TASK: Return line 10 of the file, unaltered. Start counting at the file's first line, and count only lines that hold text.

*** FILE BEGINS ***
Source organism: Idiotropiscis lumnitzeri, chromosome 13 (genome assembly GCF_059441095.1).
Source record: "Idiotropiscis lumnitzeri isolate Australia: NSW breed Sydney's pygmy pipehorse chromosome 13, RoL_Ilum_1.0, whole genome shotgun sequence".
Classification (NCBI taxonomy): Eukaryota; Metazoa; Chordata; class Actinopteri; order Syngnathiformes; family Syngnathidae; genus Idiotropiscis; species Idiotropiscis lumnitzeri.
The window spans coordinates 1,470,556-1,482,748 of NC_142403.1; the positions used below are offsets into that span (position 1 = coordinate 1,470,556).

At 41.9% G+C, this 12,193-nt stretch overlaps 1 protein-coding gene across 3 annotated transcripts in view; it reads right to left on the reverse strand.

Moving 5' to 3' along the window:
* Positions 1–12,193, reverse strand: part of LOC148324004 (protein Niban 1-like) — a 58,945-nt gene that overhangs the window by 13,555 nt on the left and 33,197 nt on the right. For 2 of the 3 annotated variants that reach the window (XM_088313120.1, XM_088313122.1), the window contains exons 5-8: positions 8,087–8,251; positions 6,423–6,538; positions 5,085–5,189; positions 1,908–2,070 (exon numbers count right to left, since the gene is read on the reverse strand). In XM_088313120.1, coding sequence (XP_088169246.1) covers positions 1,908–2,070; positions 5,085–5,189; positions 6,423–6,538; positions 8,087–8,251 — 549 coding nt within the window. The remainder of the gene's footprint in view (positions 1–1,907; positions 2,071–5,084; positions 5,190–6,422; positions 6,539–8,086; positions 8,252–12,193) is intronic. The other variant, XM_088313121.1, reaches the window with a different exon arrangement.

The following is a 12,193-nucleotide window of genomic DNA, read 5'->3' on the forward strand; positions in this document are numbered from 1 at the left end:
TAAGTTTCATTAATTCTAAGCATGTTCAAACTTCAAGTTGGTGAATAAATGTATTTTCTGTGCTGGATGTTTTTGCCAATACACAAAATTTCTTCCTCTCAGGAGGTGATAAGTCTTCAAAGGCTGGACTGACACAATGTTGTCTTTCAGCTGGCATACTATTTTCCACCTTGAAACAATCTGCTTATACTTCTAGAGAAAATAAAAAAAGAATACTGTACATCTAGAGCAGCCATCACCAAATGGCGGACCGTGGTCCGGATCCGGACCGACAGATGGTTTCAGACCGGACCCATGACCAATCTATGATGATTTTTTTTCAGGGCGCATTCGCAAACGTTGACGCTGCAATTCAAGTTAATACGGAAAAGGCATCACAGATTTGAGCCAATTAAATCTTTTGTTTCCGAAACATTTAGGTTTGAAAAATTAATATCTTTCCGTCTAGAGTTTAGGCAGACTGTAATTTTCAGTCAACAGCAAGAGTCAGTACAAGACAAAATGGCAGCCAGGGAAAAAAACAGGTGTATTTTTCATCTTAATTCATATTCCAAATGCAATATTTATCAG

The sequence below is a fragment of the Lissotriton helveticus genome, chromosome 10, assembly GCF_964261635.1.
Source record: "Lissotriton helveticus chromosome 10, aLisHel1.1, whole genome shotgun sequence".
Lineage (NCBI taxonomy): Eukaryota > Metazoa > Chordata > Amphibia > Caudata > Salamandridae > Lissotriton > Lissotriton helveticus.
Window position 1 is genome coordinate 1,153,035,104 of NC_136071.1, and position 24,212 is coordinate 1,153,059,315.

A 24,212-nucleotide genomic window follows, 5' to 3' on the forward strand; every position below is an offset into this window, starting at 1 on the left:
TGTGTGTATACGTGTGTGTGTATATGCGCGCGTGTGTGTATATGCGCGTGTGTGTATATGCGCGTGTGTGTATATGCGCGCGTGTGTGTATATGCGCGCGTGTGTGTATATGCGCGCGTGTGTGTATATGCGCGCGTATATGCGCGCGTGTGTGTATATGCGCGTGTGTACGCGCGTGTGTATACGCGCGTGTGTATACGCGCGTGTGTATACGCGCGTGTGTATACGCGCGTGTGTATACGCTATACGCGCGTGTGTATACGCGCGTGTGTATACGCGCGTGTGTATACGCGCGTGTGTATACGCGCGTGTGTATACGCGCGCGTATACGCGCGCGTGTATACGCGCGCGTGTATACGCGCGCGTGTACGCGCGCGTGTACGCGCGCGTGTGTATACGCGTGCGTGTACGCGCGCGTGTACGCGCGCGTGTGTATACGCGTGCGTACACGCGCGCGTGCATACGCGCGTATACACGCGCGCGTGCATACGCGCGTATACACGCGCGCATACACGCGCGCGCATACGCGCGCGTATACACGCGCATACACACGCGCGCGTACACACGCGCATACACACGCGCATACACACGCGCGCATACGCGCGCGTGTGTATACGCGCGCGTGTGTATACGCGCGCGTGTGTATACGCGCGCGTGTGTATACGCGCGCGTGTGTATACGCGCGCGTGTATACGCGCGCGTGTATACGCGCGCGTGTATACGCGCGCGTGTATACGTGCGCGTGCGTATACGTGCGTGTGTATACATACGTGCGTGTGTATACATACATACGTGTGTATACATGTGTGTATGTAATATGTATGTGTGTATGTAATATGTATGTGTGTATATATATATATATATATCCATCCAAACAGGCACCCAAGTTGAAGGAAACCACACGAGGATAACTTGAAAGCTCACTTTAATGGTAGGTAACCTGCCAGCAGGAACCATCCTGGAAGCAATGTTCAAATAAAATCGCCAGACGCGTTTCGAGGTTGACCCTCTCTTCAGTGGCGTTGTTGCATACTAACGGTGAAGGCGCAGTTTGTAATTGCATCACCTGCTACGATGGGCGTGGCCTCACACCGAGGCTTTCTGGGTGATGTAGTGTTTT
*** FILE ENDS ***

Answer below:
The sequence below is a fragment of the Lissotriton helveticus genome, chromosome 10, assembly GCF_964261635.1.